 The ages between 5 and 9 is the time “when the primary
language is mostly settled and before the effects from a
critical or sensitive period to begin to manifest
themselves” (Gass and Selinker, 2008)
Age and Other
Critical Factors
 The native language:
 Avoidance
“the native language may influence which structures a learner
produces and which stru tures are not produces” (Gass and Selinker,
Learners avoid the differences between the L1 and the L2
 Differential learning rates
Learning times and learning rates differ among learners with
different native languages based on the similarities and differences
between the languages
 Different paths
 “paths of acquisition are not identical for speakers of all languages”
(Gass and Selinker, 2008)
 Facts of the native languages lead learners down different paths.
Age and Other
Critical Factors
 Age continued:
 Overproduction
There are “different uses of forms depending on the native
language” (Gass and Selinker, 2008)
 Predictability/selectivity
 “When something in the L2 is different from the L1, there is a
novelty effect,” and the information ‘sticks’ more rapidly (Gass
and Selinker, 2008).
 Second language processing
 “Learners begin with a universal processing principle and not
with their L1 processing strategy” (Gass and Selinker, 2008)
 Interlanguage Transfer:
 Multilinguals develop qualities that help trigger UG
parameter” (Gass and Selinker, 2008)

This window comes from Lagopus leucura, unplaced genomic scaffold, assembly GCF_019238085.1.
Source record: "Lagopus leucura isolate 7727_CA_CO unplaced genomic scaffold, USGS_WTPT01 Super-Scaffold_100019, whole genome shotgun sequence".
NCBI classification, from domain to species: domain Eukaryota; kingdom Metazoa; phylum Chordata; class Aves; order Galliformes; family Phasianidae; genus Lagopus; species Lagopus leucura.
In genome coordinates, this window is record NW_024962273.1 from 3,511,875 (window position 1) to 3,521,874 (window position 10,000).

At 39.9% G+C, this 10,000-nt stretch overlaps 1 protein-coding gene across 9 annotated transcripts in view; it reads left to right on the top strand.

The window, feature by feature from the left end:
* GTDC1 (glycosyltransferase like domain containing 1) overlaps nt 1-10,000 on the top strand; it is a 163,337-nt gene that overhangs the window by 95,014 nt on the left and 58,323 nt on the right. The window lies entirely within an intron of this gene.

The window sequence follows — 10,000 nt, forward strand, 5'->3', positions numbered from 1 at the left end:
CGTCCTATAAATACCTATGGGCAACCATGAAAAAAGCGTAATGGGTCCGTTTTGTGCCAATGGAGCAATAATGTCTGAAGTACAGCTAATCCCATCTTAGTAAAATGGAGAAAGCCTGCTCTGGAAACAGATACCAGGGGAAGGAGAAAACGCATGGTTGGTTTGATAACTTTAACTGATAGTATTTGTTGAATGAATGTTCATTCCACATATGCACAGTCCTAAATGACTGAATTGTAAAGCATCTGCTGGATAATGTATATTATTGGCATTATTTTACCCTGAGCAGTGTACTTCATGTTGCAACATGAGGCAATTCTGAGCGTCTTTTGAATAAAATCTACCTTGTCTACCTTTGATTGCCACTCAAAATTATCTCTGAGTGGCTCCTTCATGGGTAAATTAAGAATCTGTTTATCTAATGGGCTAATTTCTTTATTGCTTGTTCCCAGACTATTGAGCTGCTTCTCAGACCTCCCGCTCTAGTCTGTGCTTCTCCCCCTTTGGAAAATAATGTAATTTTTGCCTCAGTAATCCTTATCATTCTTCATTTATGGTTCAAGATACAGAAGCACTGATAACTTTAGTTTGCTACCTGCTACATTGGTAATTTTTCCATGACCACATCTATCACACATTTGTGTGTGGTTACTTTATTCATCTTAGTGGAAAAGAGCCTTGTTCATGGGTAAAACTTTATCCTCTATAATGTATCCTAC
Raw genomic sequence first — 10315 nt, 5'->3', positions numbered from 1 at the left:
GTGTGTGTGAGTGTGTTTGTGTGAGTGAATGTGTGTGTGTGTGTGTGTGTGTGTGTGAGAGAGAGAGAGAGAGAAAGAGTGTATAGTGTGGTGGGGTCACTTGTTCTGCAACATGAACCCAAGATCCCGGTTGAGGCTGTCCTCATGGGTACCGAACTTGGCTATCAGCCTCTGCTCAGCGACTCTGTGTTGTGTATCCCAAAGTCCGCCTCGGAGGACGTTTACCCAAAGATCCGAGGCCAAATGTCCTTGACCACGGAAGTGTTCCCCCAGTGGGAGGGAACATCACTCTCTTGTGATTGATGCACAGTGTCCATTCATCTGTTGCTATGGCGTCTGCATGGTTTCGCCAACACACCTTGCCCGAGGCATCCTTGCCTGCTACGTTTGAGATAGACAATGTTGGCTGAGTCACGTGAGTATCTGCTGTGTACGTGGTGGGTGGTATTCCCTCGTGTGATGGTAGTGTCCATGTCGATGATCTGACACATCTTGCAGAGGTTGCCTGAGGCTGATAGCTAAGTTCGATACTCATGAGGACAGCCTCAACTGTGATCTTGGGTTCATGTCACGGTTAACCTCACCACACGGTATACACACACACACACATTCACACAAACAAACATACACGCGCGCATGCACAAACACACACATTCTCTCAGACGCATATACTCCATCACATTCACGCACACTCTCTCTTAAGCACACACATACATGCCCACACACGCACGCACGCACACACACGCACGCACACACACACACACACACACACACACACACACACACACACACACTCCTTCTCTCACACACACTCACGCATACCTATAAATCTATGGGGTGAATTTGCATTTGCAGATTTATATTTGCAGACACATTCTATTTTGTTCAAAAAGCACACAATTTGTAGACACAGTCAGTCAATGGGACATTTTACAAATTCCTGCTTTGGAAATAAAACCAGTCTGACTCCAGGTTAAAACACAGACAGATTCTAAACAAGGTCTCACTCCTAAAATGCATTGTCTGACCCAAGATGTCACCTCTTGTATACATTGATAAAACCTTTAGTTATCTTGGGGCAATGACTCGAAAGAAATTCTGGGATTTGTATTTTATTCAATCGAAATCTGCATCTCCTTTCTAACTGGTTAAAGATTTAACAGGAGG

Tips for Teaching ESL
 Give the students as much input as possible
 Make sure to help the students make a personal
 Don’t write on the board too much and expect them to
be copying notes and listening to you speak at the
same time
 “Communicate slowly, clearly and directly”
 “Be animated”
(Andrew, 2005)
Tips for Teaching ESL
 Make real-life/real-world connections
 Make sure the students feel safe and comfortable in
the class
 Encourage peer teaching
 Encourage connections made between the native
language and the target language
 Encourage risk-taking, because it is the best way to
 Try it!
 Make a guess!
 Etc.
The Best Approach for Students I
Have Come in Contact With Thus Far
 The best approach, I believe, for the students I have
come into contact with is a combination of social
interaction, error corrections and identifying the
similarities and differences between the native
language and the target language.
The Approach I Feel Most
Aligned With.
 I feel that I am more aligned with the
Interactionist theory. I believe the social and
real life connections students can make while
listening to and utilizing their newly
developing language will help them
internalize the language and make
connections between their native language
and their new language. I do believe there are
some innate language factors but I feel
students must be taught to utilize those and
that they are not the biggest factor in second
language acquisition.
Andrews, H. (2005). Tips for Teaching ESL Beginners and Pre-literate
Adults. The Internet TESL Journal, Vol. XI, No. 8.
Gass, S. M, and Selinker, L. (2008). Chapters 5 and 6. In Second
Language Acquisition: An Introductory Course (3rd ed) (pp. 1-15). New
York, NY: Routledge.
Kasper, L. F. PhD. (2003). Language Acquisition in Humans.
Retrieved from Dr. Loretta Kasper’s
ESL 91 on the web:
McGuigan, B. (2010). What is Universal Grammar? Retrieved from
Phillips, M. L. (2002). Second Language Learning. Retrieved from
Walqui, A. (2000). Contextual Factors in Second Language
Acquisition. Retrieved from the Center for Applied Linguistics